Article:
Dr. Martin Luther King Jr. represents strength, service, sacrifice and, above all, possibility. Oprah says that it's thanks to him and the civil rights movement that she has become the woman she is today. In honor of Dr. King's birthday, Oprah is taking a look back at race on The Oprah Winfrey Show over the past 25 years.

In 1987, when The Oprah Show had been on the air for just six months, Oprah taped a show in Forsyth County, Georgia—which had gained a reputation for being a hotbed of racism. At the time, not a single black person had lived there for 75 years.

Oprah spoke to an audience of local community members who insisted it was their right to choose to live in a white community. After several audience members stood up to say they didn’t want a mixed-race community or they were “afraid of black people,” one brave woman spoke out to say it was a time for change. “I just hate to think that someone is going to get hurt before the people get some sense about them and talk about this and get it like it’s supposed to be...black and white together in Forsyth County. There’s no other way,” she said.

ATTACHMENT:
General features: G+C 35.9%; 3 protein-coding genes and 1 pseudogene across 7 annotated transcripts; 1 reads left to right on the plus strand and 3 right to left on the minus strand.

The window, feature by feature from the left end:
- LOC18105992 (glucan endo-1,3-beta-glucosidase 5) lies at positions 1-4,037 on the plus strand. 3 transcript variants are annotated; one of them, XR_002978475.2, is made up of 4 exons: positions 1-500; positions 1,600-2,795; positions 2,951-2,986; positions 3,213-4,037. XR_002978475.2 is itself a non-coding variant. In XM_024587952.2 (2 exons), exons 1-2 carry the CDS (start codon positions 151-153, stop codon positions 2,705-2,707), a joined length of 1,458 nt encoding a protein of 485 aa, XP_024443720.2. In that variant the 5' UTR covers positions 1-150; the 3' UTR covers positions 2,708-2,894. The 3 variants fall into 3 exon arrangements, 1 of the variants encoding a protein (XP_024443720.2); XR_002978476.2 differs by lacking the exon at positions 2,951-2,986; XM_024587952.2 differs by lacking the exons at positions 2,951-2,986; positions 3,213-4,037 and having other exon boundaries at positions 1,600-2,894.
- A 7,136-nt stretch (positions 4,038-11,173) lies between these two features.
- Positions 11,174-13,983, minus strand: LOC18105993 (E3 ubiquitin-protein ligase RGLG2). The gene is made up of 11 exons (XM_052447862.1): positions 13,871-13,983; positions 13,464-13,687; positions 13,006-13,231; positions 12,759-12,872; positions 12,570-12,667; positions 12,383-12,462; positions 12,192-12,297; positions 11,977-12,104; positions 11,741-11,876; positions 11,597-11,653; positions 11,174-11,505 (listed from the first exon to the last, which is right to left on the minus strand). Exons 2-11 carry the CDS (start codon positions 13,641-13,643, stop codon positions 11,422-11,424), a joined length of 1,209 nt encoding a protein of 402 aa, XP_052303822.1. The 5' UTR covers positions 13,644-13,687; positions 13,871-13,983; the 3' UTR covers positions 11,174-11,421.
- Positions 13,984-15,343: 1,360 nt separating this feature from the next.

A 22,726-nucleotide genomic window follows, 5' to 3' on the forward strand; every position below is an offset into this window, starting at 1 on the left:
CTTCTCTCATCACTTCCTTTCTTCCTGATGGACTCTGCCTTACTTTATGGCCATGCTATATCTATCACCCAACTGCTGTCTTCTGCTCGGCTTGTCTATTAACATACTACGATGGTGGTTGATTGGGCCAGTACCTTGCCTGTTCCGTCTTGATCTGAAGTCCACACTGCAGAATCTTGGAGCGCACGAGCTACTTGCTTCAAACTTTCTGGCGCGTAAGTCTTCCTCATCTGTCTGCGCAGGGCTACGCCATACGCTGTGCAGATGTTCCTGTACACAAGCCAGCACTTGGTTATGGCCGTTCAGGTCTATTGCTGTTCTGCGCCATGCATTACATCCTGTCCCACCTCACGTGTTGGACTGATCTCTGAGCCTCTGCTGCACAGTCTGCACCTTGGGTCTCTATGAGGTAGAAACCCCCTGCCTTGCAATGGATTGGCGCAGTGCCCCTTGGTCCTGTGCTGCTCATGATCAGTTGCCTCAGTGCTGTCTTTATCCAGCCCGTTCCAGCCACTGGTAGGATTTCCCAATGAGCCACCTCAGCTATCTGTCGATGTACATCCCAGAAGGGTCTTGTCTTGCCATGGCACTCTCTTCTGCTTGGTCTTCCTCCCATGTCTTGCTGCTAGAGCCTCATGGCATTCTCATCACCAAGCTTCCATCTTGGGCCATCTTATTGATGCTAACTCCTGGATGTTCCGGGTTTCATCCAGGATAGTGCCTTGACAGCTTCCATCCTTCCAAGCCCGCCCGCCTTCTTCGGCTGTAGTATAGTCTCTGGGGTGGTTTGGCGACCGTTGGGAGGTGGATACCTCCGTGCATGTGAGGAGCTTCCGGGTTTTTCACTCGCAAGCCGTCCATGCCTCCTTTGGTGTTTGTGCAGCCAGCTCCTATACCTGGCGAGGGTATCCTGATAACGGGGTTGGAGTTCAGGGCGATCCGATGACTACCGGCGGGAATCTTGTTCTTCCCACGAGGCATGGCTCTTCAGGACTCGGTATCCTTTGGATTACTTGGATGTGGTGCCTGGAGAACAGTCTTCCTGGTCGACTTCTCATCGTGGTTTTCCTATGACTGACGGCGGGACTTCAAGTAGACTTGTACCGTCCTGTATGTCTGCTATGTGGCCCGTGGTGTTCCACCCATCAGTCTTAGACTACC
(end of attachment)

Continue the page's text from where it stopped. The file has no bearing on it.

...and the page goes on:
A few months ago, Oprah Show producers went back to Forsyth. It is now one of the richest counties in the United States and more than 7,000 African American citizens live there. The residents there—both black and white—say it’s a great place to live and raise a family.


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